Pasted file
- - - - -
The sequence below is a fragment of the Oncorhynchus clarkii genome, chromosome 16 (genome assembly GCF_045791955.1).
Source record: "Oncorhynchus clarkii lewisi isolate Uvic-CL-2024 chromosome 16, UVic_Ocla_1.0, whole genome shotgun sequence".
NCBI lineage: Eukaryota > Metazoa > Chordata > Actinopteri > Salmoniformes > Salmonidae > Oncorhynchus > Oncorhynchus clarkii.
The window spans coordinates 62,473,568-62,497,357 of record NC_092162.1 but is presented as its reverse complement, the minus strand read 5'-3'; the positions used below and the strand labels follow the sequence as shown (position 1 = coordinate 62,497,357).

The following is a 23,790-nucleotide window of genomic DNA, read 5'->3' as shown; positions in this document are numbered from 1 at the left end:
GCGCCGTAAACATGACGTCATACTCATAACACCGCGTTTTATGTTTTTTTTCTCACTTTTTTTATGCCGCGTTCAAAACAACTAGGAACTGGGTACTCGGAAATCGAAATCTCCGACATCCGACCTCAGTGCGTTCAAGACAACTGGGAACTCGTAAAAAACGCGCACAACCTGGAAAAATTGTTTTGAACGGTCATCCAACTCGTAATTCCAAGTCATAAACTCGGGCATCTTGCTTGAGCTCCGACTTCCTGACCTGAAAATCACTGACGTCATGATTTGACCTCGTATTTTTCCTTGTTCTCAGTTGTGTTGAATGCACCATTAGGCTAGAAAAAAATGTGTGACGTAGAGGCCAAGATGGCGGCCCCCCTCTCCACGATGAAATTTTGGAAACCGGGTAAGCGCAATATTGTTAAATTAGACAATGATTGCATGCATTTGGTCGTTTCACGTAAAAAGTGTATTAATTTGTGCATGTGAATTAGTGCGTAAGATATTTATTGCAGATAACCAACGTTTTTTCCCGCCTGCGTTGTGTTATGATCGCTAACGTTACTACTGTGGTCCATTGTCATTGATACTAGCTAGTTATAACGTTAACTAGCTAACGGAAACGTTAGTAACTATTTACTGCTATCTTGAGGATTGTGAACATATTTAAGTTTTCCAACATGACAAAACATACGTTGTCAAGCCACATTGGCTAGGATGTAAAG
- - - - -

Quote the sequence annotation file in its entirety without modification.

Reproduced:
The sequence below is a fragment of the Oncorhynchus clarkii genome, chromosome 16 (genome assembly GCF_045791955.1).
Source record: "Oncorhynchus clarkii lewisi isolate Uvic-CL-2024 chromosome 16, UVic_Ocla_1.0, whole genome shotgun sequence".
NCBI lineage: Eukaryota > Metazoa > Chordata > Actinopteri > Salmoniformes > Salmonidae > Oncorhynchus > Oncorhynchus clarkii.
The window spans coordinates 62,473,568-62,497,357 of record NC_092162.1 but is presented as its reverse complement, the minus strand read 5'-3'; the positions used below and the strand labels follow the sequence as shown (position 1 = coordinate 62,497,357).

The following is a 23,790-nucleotide window of genomic DNA, read 5'->3' as shown; positions in this document are numbered from 1 at the left end:
GCGCCGTAAACATGACGTCATACTCATAACACCGCGTTTTATGTTTTTTTTCTCACTTTTTTTATGCCGCGTTCAAAACAACTAGGAACTGGGTACTCGGAAATCGAAATCTCCGACATCCGACCTCAGTGCGTTCAAGACAACTGGGAACTCGTAAAAAACGCGCACAACCTGGAAAAATTGTTTTGAACGGTCATCCAACTCGTAATTCCAAGTCATAAACTCGGGCATCTTGCTTGAGCTCCGACTTCCTGACCTGAAAATCACTGACGTCATGATTTGACCTCGTATTTTTCCTTGTTCTCAGTTGTGTTGAATGCACCATTAGGCTAGAAAAAAATGTGTGACGTAGAGGCCAAGATGGCGGCCCCCCTCTCCACGATGAAATTTTGGAAACCGGGTAAGCGCAATATTGTTAAATTAGACAATGATTGCATGCATTTGGTCGTTTCACGTAAAAAGTGTATTAATTTGTGCATGTGAATTAGTGCGTAAGATATTTATTGCAGATAACCAACGTTTTTTCCCGCCTGCGTTGTGTTATGATCGCTAACGTTACTACTGTGGTCCATTGTCATTGATACTAGCTAGTTATAACGTTAACTAGCTAACGGAAACGTTAGTAACTATTTACTGCTATCTTGAGGATTGTGAACATATTTAAGTTTTCCAACATGACAAAACATACGTTGTCAAGCCACATTGGCTAGGATGTAAAG